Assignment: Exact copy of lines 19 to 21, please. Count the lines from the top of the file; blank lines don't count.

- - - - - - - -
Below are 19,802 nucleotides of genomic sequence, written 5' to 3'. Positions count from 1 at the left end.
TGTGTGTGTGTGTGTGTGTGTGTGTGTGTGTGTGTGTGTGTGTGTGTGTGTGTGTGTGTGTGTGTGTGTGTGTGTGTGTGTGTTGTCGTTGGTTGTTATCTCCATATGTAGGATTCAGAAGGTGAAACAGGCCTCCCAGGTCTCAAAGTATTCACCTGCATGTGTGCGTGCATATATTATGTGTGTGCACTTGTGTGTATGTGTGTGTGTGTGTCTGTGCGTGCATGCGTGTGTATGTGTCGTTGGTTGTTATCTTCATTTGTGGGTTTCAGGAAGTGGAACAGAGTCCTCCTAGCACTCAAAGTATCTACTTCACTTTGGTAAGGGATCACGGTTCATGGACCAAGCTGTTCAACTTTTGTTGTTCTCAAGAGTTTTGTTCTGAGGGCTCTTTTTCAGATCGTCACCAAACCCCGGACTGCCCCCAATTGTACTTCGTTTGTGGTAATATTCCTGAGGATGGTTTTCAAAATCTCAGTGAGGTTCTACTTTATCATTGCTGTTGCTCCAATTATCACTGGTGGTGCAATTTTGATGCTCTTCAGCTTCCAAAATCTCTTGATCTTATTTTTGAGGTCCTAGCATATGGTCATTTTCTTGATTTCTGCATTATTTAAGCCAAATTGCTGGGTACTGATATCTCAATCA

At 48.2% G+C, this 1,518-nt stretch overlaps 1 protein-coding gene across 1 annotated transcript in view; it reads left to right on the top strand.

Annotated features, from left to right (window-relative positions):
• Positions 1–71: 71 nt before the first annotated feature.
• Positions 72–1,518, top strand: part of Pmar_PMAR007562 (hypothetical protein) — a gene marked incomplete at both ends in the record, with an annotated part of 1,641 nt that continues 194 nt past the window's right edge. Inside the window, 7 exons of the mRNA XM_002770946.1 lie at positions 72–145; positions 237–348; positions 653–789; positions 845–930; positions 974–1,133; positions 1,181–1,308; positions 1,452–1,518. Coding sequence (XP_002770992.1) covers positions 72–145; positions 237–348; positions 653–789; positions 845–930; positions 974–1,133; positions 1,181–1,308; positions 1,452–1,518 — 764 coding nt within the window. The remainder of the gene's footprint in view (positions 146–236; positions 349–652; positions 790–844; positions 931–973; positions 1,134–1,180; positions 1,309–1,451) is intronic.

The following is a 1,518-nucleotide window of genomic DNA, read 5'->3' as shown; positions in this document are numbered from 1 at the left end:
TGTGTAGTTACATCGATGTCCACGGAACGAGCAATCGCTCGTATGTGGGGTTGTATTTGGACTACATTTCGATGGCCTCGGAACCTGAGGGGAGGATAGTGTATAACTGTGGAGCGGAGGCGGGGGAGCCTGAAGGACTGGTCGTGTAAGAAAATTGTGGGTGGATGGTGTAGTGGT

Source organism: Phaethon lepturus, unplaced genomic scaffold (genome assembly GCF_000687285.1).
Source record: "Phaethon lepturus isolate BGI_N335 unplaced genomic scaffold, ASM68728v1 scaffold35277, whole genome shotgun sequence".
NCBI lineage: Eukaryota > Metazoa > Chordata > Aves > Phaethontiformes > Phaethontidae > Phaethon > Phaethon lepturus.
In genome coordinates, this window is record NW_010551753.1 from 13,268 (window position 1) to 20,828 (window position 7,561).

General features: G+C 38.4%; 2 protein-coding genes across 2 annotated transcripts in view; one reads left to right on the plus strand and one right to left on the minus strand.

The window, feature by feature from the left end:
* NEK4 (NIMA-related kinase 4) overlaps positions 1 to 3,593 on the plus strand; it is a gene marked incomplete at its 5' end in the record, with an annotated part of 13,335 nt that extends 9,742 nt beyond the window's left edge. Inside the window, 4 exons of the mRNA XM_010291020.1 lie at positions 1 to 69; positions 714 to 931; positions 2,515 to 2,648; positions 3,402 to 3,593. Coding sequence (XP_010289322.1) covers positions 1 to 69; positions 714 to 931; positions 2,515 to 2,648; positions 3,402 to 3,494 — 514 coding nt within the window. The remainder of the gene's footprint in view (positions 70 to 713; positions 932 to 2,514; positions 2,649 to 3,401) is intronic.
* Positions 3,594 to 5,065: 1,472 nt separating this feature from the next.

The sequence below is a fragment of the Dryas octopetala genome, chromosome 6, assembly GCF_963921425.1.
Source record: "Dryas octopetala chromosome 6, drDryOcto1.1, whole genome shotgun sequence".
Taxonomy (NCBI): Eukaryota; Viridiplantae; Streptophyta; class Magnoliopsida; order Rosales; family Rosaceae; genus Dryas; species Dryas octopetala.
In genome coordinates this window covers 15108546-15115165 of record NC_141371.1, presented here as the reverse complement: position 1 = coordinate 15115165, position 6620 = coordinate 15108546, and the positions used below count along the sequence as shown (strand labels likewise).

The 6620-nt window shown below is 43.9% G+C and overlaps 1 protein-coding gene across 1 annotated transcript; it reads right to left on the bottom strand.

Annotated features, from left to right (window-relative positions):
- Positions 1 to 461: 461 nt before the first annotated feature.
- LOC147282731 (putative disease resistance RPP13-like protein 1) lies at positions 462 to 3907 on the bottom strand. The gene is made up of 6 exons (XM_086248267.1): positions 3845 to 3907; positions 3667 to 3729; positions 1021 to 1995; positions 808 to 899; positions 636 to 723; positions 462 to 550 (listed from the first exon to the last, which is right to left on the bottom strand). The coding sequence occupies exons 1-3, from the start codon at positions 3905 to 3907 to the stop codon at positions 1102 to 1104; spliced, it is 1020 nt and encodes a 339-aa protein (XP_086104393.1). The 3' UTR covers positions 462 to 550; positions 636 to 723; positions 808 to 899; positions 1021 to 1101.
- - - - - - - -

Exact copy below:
Taxonomy (NCBI): Eukaryota; Viridiplantae; Streptophyta; class Magnoliopsida; order Rosales; family Rosaceae; genus Dryas; species Dryas octopetala.
In genome coordinates this window covers 15108546-15115165 of record NC_141371.1, presented here as the reverse complement: position 1 = coordinate 15115165, position 6620 = coordinate 15108546, and the positions used below count along the sequence as shown (strand labels likewise).

The 6620-nt window shown below is 43.9% G+C and overlaps 1 protein-coding gene across 1 annotated transcript; it reads right to left on the bottom strand.